By Gleb Bryanski and Alissa de Carbonnel

MOSCOW (Reuters) - Several leaders of recent anti-government protests in Moscow snubbed a media award ceremony on Friday with Prime Minister Vladimir Putin, whose spokesman said they had missed their chance for dialogue by not turning up.

Putin, who faced the biggest protests of his 12-year rule less than two months before he is expected to return to the Kremlin in presidential polls, angered the opposition by comparing rally participants to chattering monkeys.

Political satirist and poet Dmitry Bykov, journalist Sergei Parkhomenko, author Boris Akunin as well as other prominent opposition journalists also declined invitations to the event.

"I just didn't want to go. I was invited but I didn't want to take part in all of this," Leonid Parfyonov, a prominent television journalist who was voted the most trustworthy of the protest movement's leaders by Russians polled during the December 24 rally, told Reuters.

"I don't think he intended to talk about (the protests). I think he wanted some PR for himself and had no intention to speak to anyone."

Putin recently softened his stance, saying he was ready for dialogue with the opposition but that it lacked a common platform and a leader with whom to hold talks. Putin still looks set to win the March election but his popularity is waning.

Putin's spokesman Dmitry Peskov said protest organizers missed their chance to talk with the prime minister. His press office distributed a list of participants and the reasons given by those not attending, listing many as on vacation.

"Earlier many of them had expressed desire to take their message to Putin. They were given such an opportunity," Peskov said. "They talk loudly about the dialogue but when they are called they do not turn up."

The event was organized at short notice at a time when many Russians are still on holiday. Peskov said invitations were sent out on Monday.

NO BOYCOTT

Dmitry Muratov, editor-in-chief of the opposition Novaya Gazeta newspaper, said the government invitation to the media award ceremony held no mention of an offer for dialogue with the opposition and he simply chose not to attend.

Russian opposition groups plan to hold another demonstration near the Kremlin next month, stepping up pressure on Putin over a controversial election win by his United Russia party. Over 16,300 people have signed up to go on Facebook.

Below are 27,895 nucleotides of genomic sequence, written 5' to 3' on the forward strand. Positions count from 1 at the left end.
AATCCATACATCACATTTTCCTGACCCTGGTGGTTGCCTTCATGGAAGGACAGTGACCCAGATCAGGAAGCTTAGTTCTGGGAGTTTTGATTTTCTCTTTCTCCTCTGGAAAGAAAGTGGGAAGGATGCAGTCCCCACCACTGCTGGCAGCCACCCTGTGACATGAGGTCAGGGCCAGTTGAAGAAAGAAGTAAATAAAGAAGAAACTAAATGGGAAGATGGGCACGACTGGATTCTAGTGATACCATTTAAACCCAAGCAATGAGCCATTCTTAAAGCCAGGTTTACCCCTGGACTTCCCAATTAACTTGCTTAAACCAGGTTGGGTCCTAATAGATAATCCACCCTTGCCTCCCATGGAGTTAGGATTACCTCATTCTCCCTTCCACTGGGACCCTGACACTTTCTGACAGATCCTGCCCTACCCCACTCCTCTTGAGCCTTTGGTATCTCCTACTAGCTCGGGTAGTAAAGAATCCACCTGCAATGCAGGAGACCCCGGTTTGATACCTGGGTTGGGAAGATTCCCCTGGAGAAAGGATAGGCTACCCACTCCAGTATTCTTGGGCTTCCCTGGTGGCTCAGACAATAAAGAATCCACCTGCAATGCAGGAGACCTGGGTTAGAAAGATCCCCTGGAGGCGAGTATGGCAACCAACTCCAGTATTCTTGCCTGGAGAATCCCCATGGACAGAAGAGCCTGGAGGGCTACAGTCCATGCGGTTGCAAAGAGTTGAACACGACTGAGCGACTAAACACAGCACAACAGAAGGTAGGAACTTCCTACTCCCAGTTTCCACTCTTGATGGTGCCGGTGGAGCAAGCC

The event, at which Putin handed an award for bravery to a reporter left handicapped by a severe beating while campaigning to save a suburban forest in Khimki, appeared to be the latest in recent government moves to appease its critics.

Mikhail Beketov was nominated for the award by Novaya Gazeta for his reporting in a battle to stop construction of a $1 billion road that cuts through the forest in a suburb of Moscow.

He lost three fingers, part of his lower leg and still has difficulty speaking after being savagely beaten by unidentified attackers in 2008.

NO AWARD WILL BRING BACK HIS HEALTH

At the ceremony Putin hugged a frail and scarred Beketov, who was loudly applauded as he walked up with the use of a crutch to receive the $32,000 award, and promised to speed up an investigation to find those responsible for his beating.

The state-backed road construction project is being carried out by the world's largest construction company Vinci in partnership with a Russian firm in which Putin's former judo partner Arkady Rotenberg has a stake.

Russian environmentalists say local officials with commercial interests linked to the road construction project are behind the attack -- charges denied by local officials.

"I cannot call Putin's behavior anything other than hypocrisy," environmentalist and opposition activist Yevgeniya Chirikova, who has worked closely with Beketov, told Reuters.

"No awards will bring back his health."

Several high profile journalists and Putin critics such as Novaya Gazeta reporter Anna Politkovskaya have been murdered during Putin's rule. Others such as Kommersant daily reporter Oleg Kashin were severely beaten.

(Reporting by Alissa de Carbonnel and Gleb Bryanski; Editing by Myra MacDonald)